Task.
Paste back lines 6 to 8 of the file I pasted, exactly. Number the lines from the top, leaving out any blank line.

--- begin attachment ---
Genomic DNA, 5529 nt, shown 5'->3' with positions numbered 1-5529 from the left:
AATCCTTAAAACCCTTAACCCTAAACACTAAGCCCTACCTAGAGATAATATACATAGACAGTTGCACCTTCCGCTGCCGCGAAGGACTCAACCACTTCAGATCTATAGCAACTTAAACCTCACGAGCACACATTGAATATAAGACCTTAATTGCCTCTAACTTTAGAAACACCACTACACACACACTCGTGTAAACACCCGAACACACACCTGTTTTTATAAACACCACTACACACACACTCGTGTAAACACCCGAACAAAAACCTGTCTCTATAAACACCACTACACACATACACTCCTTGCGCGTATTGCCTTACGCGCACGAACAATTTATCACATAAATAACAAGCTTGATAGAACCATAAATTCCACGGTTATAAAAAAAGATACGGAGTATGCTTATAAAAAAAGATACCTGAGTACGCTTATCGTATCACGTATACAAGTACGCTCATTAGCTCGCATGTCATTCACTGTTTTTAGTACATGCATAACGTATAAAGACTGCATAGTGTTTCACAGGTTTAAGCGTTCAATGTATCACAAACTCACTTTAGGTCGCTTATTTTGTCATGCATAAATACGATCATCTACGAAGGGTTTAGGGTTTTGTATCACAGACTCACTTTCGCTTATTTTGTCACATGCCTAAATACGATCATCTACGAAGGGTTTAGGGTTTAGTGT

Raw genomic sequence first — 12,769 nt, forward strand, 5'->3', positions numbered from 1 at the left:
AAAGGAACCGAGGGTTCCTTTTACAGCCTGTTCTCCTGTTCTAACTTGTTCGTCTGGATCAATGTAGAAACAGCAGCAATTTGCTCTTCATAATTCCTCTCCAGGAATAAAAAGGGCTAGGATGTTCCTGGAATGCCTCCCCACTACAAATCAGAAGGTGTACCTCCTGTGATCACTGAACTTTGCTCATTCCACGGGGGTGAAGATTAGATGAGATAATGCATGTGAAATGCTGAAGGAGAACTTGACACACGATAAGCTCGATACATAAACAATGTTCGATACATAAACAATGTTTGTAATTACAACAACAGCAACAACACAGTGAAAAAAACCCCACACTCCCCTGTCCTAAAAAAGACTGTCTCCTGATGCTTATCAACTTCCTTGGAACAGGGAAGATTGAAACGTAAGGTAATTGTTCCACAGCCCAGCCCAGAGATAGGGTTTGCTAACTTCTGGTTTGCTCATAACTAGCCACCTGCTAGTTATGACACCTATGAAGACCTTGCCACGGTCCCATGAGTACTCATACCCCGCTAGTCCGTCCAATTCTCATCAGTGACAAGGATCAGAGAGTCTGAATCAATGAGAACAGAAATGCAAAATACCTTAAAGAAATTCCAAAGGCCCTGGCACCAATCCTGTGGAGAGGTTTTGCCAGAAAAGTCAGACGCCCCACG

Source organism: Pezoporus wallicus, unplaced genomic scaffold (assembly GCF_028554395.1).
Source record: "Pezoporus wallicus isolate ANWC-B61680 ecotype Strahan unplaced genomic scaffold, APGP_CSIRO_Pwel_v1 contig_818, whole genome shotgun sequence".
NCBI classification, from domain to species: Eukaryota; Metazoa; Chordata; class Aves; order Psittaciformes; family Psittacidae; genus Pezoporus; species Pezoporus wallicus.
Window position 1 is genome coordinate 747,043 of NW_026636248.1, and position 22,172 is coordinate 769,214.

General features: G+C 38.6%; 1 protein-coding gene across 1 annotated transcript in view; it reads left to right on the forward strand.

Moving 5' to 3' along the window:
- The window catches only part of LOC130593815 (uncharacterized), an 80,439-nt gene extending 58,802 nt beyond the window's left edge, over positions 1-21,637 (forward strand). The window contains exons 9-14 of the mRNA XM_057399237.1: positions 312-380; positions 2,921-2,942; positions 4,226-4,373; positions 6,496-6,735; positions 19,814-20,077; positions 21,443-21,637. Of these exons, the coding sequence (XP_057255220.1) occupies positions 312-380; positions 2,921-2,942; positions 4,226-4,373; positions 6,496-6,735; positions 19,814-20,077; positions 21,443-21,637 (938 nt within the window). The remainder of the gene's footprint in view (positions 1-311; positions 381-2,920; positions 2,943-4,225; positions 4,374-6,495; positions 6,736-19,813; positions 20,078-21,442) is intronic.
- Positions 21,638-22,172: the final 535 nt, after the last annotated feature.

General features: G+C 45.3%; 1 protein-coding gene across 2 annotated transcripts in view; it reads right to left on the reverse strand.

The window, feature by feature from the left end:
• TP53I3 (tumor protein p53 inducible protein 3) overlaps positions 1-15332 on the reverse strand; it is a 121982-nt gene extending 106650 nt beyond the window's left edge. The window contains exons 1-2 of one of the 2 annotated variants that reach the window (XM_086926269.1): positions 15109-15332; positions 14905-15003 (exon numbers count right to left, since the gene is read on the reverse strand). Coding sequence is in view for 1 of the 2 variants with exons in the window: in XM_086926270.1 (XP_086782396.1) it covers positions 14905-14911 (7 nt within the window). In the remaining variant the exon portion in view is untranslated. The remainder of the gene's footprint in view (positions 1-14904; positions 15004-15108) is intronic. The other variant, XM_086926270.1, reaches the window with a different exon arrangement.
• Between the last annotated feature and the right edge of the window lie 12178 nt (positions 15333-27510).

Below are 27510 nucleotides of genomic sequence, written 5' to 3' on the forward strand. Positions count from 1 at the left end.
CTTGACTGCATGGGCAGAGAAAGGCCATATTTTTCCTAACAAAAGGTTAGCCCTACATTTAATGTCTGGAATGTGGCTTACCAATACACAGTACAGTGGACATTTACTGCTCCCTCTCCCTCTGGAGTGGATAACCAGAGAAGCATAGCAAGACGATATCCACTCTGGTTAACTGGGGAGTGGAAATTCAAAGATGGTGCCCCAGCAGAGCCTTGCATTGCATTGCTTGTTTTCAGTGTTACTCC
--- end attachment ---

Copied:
Source record: "Pezoporus wallicus isolate ANWC-B61680 ecotype Strahan unplaced genomic scaffold, APGP_CSIRO_Pwel_v1 contig_818, whole genome shotgun sequence".
NCBI classification, from domain to species: Eukaryota; Metazoa; Chordata; class Aves; order Psittaciformes; family Psittacidae; genus Pezoporus; species Pezoporus wallicus.
Window position 1 is genome coordinate 747,043 of NW_026636248.1, and position 22,172 is coordinate 769,214.